So with all of that said, if you are constantly seeing your cat’s third eyelid, you should definitely take action on the issue and visit a vet with your kitty immediately.
Extra Layer Of Protection For The Cornea
Dr. Amanda Takiguchi, Veterinarian And Founder of Trending Breeds
Third eyelid is referred to as a nictitating membrane. It’s an extra layer of protection for the cornea. It acts like a windshield wiper against bits of debris. It moistens and protects the eye. It’s usually a hidden eyelid in the inner corner of the first eyelids.
If it is showing just when your cat wakes up or is sleepy, this is fairly normal. If the third eyelid is visible when the cat is fully awake, it can be a sign of illness. It may be caused by an infection, allergies, injury, or an eye irritant.
It could be conjunctivitis, pink eye, worms or another health issue. Cats with conjunctivitis will typically be treated with medicated eye drops or ointment that contain antibiotics and/or steroids. Once treated the third eyelids will retract back into the corner of its first eyelids.
Sign Of Eye Infection
Ginger Burke, Founder Of Elegant Furball
The third eyelid (or nictitating membrane) is a semi-transparent membrane the protect and moisturize the eye while maintaining vision. Several animals have this membrane like birds, lizards and, of course, cats. When functioning normally, the third eyelid will quickly gloss over the cat’s eye and return to being hidden. But sometimes the third eyelid gets stuck over the cat’s eye.
Here are some possible reasons that might happen:
• Conjunctivitis, or eye infection. In addition to the third eyelid, you’ll also notice a lot of swelling around the cat’s eye.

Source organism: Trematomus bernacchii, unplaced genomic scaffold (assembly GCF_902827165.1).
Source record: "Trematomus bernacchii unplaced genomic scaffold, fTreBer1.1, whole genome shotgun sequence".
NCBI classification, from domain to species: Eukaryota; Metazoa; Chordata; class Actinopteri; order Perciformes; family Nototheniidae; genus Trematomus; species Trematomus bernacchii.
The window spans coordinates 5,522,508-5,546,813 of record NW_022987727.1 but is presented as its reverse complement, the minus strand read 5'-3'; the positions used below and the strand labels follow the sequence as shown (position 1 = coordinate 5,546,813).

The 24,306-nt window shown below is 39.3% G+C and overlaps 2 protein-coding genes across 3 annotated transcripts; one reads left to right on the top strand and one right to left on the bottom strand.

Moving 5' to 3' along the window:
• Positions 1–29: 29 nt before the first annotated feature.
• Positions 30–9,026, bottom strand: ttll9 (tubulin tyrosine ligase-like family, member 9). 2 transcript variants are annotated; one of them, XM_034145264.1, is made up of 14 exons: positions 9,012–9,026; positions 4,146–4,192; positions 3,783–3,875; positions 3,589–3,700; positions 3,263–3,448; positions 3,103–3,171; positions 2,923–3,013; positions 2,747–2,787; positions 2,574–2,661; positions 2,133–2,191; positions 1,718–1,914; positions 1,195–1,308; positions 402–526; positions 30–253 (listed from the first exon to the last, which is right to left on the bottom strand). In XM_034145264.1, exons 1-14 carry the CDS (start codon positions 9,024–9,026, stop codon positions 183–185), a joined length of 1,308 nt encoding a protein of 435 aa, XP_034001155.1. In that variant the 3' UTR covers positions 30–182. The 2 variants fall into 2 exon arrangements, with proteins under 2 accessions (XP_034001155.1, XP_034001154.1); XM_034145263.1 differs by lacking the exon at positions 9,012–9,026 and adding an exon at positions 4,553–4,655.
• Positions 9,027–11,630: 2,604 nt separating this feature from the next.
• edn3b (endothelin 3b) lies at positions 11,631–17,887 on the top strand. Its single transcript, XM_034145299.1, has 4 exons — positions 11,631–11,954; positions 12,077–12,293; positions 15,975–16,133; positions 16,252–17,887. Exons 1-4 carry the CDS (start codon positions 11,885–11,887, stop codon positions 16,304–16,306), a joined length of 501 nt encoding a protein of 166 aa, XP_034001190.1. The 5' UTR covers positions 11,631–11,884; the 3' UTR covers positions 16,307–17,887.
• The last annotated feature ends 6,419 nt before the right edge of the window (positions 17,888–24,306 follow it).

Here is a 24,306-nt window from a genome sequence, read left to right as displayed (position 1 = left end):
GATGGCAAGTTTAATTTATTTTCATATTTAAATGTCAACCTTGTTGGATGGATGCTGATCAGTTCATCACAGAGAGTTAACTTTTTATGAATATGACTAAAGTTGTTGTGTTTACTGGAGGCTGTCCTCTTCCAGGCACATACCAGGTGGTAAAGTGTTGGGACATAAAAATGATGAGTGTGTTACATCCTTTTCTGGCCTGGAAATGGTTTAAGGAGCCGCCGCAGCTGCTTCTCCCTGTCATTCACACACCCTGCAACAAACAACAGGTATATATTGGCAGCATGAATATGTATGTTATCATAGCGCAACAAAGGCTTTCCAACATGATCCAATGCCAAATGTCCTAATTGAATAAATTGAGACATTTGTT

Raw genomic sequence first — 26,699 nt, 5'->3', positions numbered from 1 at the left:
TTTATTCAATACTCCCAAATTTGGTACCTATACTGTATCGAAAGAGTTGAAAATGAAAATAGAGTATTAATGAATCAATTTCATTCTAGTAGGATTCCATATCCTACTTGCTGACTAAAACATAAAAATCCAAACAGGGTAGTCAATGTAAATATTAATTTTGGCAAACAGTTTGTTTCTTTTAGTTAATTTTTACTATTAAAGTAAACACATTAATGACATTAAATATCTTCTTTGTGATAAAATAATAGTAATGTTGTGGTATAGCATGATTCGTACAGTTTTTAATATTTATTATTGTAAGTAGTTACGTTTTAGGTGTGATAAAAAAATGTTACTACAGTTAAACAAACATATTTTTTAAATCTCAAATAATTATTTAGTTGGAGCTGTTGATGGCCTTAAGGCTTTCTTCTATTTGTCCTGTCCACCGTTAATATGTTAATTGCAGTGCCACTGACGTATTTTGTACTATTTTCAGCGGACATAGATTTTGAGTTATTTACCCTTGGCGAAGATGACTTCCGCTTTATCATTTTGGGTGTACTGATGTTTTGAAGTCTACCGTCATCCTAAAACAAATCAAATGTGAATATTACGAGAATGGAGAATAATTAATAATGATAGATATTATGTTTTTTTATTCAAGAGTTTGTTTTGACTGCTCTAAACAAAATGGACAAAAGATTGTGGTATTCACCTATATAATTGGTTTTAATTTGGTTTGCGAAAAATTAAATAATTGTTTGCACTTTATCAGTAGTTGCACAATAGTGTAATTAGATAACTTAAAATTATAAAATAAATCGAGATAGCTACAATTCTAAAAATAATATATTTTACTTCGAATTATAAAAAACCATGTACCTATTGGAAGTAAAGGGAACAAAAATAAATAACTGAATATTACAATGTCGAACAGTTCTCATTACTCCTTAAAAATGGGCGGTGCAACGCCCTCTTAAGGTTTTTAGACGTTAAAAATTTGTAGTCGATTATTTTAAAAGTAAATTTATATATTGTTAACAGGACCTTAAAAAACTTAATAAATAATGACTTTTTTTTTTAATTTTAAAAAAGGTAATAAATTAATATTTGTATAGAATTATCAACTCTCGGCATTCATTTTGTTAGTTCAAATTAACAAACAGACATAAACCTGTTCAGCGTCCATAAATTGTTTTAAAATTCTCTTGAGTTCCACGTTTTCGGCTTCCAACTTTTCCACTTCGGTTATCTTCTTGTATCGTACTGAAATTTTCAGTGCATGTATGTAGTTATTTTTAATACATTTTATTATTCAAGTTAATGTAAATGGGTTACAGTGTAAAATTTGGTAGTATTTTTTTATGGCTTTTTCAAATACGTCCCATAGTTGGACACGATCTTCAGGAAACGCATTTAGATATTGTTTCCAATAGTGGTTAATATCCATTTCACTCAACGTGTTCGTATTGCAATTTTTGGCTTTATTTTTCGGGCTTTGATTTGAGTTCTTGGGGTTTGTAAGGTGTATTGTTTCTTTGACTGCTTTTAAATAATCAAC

• Dehydration. Cats can hydrate themselves very well. Their kidneys are so efficient that they can hydrate themselves by drinking salt water. If there is an issue with hydration, take your cat to a specialist immediately.
• Blunt trauma. Force and injuries to a cat’s face can cause the third eyelid to show. If you notice this, take your cat to the vet right away.
Other reasons for a visible third eyelid include something stuck in the eye, cancer, Haws syndrome or breed issues (in case of Bermese). Long story short, if you are able to see your cat’s third eyelid, take them to see a specialist as soon as you can. Whatever is causing it is extremely uncomfortable and possibly fatal.
Point To A Gastrointestinal Disease
Courtnye Jackson, Veterinarian And Founder Of The Pets Digest
Most owners notice their cats third eyelid as they are waking up, as this is when they cover the eye and they may also notice them when their cat blinks.
If the third eyelid remains visible it could mean a couple of things, two are
• Ocular Infections or conjunctivitis which is swelling of the conjunctiva. If an owner notices that the third eyelid is visible and there is also some redness of the eye, swelling or ocular discharge they should see their veterinarian.
• Sometimes a visible third eyelid in cats can point to a gastrointestinal disease or disorder such as parasites